If you read my recent post an Autumn Feast from Suffolk you may have been impressed by the fantastic displays of pumpkins for sale outside various homes in my local neighbourhood. At one particular stall I remember thinking to myself the owners would be eating pumpkin until next Easter as they would surely not sell the huge piles of glinting orange orbs they had for sale by their garden gate. I bought two, intending to return for more the next day. That afternoon, a visiting friend happened to mention she had yet to buy her Halloween pumpkins so I offered her mine, one for each of her children, in the knowledge that I could pop up the road the next day and take my pick of the magnificent specimens on offer.
Without wishing to appear to be a party-pooper, I am one of those people that could skip Halloween without any sense of remorse or regret. I don’t like the increasingly scary costumes, some now bordering on being x-rated. I don’t like the fact that, for what seems like weeks on end, every supermarket in the land has aisles and aisles of Chinese made tat, sold for inordinate amounts of profit. Where does all that rubbish end up? In our mountains of landfill, which scare me more than any fourteen year old in a Chucky costume. I am glad I live in a rural area where there is absolutely no chance of being tricked if I didn’t happen to have a treat handy, especially as a handful of jelly beans probably now no longer cuts the mustard.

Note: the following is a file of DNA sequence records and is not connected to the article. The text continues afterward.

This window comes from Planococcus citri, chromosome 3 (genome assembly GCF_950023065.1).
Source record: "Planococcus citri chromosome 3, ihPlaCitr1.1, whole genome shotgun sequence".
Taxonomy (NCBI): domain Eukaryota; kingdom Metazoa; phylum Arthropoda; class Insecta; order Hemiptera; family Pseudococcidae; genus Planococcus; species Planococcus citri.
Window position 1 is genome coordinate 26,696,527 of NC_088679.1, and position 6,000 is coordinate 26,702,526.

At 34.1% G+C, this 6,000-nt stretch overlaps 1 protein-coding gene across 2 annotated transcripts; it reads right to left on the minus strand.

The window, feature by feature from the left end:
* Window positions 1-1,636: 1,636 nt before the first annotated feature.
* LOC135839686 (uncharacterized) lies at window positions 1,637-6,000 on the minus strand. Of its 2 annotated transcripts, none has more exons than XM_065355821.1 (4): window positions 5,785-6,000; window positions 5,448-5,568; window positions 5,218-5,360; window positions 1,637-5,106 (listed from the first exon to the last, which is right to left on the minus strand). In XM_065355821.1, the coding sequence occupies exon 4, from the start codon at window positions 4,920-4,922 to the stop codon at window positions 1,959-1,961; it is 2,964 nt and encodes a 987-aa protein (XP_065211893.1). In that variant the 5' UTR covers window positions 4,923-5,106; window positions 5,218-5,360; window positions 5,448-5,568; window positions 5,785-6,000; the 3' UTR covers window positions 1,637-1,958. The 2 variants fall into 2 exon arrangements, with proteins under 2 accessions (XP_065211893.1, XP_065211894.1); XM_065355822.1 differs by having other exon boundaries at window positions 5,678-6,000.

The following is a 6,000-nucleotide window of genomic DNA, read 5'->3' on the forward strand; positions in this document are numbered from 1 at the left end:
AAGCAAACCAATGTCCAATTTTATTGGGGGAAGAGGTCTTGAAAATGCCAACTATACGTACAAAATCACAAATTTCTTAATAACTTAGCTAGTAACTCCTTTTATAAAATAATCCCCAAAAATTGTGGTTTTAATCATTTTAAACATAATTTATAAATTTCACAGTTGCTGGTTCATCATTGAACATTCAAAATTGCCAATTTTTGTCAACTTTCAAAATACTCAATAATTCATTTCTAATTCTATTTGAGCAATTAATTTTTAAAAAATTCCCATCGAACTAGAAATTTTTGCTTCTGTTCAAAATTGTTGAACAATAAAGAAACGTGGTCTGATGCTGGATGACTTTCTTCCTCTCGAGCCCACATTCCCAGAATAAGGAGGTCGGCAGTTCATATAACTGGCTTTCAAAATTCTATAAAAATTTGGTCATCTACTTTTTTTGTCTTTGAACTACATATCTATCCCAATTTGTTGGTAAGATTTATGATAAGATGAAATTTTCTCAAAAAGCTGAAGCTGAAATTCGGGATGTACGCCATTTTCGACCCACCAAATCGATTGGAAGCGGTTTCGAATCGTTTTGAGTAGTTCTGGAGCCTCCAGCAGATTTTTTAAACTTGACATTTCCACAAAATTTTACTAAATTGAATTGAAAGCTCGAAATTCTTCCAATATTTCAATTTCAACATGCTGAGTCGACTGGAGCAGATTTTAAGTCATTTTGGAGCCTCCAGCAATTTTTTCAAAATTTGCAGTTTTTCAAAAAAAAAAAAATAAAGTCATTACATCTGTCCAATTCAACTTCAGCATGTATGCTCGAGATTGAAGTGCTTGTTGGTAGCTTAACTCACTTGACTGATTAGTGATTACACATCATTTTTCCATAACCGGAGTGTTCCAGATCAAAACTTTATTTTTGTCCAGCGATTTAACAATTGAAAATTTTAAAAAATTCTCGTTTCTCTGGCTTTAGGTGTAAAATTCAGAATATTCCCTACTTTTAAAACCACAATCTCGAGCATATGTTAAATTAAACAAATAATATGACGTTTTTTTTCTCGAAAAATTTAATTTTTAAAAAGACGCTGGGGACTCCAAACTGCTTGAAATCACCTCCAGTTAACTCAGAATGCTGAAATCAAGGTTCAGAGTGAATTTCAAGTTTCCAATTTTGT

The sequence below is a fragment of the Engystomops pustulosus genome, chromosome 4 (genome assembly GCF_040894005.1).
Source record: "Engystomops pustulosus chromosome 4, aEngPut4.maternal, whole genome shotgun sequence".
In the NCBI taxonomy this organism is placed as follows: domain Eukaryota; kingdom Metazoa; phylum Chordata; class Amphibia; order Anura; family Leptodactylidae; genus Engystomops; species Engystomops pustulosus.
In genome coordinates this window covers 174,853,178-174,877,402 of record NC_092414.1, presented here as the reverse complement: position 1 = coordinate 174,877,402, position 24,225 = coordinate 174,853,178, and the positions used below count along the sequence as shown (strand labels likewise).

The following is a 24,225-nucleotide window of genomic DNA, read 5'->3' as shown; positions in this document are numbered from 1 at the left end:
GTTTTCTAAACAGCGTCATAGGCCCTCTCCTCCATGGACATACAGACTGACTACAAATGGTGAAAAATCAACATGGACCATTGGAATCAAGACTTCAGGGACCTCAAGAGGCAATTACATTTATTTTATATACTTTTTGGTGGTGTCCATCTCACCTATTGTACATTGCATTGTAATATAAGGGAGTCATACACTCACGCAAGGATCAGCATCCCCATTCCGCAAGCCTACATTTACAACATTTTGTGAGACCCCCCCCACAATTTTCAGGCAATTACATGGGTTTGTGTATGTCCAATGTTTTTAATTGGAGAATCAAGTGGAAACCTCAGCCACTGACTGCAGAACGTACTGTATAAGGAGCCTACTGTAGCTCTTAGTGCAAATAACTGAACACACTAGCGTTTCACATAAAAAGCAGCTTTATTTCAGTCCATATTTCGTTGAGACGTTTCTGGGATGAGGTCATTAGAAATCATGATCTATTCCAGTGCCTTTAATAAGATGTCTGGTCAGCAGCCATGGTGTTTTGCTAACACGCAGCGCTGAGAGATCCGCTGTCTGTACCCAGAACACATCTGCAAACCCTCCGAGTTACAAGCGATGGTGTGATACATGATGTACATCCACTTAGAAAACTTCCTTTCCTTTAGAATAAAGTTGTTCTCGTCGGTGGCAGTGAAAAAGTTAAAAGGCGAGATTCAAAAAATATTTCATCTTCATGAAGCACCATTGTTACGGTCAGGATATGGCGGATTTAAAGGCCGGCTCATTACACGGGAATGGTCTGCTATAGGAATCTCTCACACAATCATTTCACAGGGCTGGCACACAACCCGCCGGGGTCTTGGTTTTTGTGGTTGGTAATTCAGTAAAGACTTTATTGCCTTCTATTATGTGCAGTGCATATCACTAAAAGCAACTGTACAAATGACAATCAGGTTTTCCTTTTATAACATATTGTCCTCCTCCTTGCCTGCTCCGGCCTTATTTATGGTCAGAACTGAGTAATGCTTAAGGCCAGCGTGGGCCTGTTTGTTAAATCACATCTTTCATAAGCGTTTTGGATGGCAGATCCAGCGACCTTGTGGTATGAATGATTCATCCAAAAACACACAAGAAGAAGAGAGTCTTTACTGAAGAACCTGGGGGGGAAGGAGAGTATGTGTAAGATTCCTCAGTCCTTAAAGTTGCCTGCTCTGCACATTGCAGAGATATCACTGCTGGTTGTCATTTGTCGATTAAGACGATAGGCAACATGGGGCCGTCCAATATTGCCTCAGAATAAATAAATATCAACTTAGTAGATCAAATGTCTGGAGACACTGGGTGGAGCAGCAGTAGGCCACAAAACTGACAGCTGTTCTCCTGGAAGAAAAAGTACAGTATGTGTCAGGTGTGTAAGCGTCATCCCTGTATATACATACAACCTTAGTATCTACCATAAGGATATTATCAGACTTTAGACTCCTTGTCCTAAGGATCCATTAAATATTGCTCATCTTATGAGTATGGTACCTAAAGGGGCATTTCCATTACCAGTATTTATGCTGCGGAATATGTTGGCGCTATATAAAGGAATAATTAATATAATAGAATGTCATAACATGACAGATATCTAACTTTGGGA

Rant over. What I really, really do like about Halloween is a pumpkin. My arty side, always itching to make or create something, gets to carve the pumpkin. My foodie side gets to experiment and cook all sorts of wonderful things with the bright orange flesh, often overlooked and underrated in the kitchen.
Roasted pumpkin soup, which I think is one of the best soups ever invented is usually first on the list, but one recipe I was looking forward to trying this year was Pumpkin Tart with Spinach and Gorgonzola which I found in Diana Henry’s Roast Figs and Sugar Snow. A wonderful cookery book that has a mouthwatering display of recipes for Autumn and Winter cooking.
So off I went up the road with a few pounds in my pocket, intending to buy four pumpkins. One for carving (and eating the scooped out flesh), three for keeping and cooking later. Keeping ability is another great pumpkin quality, if kept in a cool dark place they will be fine for weeks, even months.